Know the Signs: Tips for Recognizing and Managing Heart Disease in Dogs

Written by CMN News Service

Guelph, ON – The heart is the organ responsible for pumping blood to and from all tissues and organs of the body in most animals. Acquired diseases affecting the heart valves or heart muscle can eventually cause the heart to fail and result in inadequate blood flow. The two most common diseases that affect our canine companions are mitral valve disease and dilated cardiomyopathy.

How is Heart Disease Diagnosed? 

A thorough physical exam, including listening to the heart and lungs with a stethoscope, is how your veterinarian can determine that heart disease may be present in your dog. One clue that a dog may have an abnormal heart condition is the presence of a heart murmur, which is due to degeneration of the heart valves and abnormal flow between the heart chambers (see Figure 1).

Your veterinarian may also recommend radiographs (x-rays) of the chest to confirm a diagnosis of heart disease; this allows evaluation of the size of the heart and condition of the lungs. In addition, an electrocardiogram (ECG) can be used to evaluate if there are any irregularities in the heartbeat. For more complex cases, your veterinarian may recommend referral to a board-certified veterinary cardiologist and echocardiography.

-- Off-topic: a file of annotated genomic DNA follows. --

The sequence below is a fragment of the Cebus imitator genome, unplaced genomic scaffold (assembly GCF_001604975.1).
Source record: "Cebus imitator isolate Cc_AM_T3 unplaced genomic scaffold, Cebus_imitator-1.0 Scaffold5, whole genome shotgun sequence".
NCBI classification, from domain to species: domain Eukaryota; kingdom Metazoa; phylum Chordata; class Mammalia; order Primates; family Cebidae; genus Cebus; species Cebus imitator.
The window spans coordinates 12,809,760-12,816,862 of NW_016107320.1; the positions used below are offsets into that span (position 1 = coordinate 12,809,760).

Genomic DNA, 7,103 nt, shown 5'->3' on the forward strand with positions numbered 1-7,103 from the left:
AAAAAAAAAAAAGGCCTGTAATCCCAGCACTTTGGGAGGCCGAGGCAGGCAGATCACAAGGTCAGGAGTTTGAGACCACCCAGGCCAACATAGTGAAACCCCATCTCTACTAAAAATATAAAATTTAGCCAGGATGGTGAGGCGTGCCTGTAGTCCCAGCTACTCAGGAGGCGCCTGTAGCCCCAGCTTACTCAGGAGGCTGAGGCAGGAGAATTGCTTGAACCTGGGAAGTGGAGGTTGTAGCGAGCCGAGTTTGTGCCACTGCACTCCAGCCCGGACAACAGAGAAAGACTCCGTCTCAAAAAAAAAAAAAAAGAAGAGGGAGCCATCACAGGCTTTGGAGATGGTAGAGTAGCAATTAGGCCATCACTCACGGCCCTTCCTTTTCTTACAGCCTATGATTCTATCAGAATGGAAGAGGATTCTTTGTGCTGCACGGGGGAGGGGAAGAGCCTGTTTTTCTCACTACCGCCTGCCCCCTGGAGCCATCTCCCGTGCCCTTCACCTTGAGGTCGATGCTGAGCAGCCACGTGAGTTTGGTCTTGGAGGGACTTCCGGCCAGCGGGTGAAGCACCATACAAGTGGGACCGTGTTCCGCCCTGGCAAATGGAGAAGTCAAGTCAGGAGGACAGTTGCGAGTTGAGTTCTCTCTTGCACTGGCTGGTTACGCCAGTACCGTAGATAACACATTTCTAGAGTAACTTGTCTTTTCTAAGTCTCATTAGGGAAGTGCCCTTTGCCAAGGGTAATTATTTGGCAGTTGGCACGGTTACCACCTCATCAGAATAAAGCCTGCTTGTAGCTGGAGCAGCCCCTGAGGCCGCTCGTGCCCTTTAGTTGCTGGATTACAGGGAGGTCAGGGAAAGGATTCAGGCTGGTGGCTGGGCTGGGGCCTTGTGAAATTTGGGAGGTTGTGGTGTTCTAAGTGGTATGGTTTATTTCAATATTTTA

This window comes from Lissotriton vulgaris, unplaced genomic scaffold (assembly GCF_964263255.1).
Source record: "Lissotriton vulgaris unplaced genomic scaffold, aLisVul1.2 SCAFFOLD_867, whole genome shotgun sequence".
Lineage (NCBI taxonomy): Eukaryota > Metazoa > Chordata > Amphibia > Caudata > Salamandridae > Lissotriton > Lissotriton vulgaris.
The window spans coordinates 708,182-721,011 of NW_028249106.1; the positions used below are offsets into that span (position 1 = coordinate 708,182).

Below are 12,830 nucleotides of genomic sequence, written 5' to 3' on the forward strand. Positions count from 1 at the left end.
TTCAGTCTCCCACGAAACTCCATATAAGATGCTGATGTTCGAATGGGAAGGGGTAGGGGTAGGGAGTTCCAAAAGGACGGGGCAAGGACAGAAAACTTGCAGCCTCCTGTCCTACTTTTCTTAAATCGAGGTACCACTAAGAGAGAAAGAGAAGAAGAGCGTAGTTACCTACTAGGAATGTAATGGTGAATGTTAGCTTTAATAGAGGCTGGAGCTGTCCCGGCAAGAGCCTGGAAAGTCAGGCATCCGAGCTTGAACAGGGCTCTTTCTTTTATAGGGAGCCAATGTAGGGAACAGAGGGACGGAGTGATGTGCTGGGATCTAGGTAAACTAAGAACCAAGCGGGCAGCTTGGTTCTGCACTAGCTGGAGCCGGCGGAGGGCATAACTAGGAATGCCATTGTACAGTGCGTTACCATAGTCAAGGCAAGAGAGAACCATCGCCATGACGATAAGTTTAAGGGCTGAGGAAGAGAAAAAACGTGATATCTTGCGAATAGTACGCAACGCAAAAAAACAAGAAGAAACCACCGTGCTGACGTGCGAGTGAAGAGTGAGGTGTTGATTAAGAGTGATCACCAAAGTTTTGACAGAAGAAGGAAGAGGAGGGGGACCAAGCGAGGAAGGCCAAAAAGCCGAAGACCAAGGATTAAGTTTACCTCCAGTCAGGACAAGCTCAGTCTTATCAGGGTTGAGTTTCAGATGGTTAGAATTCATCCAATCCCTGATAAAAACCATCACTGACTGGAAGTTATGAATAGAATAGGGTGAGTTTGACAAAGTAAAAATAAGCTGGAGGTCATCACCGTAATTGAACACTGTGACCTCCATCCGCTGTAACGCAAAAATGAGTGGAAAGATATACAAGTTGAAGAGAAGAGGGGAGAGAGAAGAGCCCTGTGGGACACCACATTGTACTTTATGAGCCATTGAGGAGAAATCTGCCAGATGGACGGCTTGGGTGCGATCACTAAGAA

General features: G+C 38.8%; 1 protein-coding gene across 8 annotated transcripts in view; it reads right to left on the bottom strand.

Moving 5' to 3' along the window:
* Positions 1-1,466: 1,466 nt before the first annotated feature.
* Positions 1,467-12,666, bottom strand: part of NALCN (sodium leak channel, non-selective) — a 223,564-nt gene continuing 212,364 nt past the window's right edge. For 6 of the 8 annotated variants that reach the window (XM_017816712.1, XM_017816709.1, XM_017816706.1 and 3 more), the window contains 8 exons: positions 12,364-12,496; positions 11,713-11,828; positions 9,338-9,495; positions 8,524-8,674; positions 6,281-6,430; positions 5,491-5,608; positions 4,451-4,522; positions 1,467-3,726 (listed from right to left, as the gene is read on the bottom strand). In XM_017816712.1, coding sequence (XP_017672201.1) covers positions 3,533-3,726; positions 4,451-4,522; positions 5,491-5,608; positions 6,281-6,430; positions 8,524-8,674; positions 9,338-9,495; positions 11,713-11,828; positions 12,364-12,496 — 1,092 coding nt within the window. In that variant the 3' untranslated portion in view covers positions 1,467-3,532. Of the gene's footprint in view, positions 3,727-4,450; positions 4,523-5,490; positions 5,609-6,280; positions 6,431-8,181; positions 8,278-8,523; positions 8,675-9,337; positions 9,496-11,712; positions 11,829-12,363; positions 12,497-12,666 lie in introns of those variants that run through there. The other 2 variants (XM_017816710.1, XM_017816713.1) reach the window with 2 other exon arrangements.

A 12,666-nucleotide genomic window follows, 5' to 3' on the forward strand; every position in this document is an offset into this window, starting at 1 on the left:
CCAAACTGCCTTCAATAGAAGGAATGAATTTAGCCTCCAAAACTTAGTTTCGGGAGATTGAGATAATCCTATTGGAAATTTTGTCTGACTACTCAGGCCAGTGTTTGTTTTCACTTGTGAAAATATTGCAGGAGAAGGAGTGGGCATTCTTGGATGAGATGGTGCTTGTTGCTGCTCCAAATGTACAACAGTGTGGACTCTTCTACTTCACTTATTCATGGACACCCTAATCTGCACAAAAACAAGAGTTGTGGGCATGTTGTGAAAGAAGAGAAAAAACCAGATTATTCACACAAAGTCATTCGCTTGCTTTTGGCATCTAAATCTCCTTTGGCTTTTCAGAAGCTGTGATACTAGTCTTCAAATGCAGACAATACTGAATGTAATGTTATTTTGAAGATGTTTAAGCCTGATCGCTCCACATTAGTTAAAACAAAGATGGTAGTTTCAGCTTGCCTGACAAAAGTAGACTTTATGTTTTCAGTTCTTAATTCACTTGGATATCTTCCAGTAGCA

What is the difference between heart disease and heart failure? 

It is important to know that heart disease does not mean your dog is in heart failure. Many patients develop only mild and slowly progressive valvular lesions that have no effect on their quality of life. However, you should monitor your dog for any changes. The most common signs associated with congestive heart failure include:

  • Coughing
  • Lack of energy and exercise intolerance
  • Irregular and rapid breathing
  • Lack of appetite
  • Weight loss
  • Abdominal swelling

How can heart disease be managed?

Heart disease can be treated and your veterinary team can discuss an appropriate treatment plan for your dog with you. It is important to have regular check-ups once or twice yearly to evaluate your dog’s progress. The good news is that through recent studies and newer treatment options it is possible to extend both the survival and quality of life of affected patients. By adhering to the professional advice of your veterinarian, and with your own careful attention, your pet can often live a long and comfortable life.

For more information
Colleen McElwain
Canadian Animal Health Institute
(519) 763-7777

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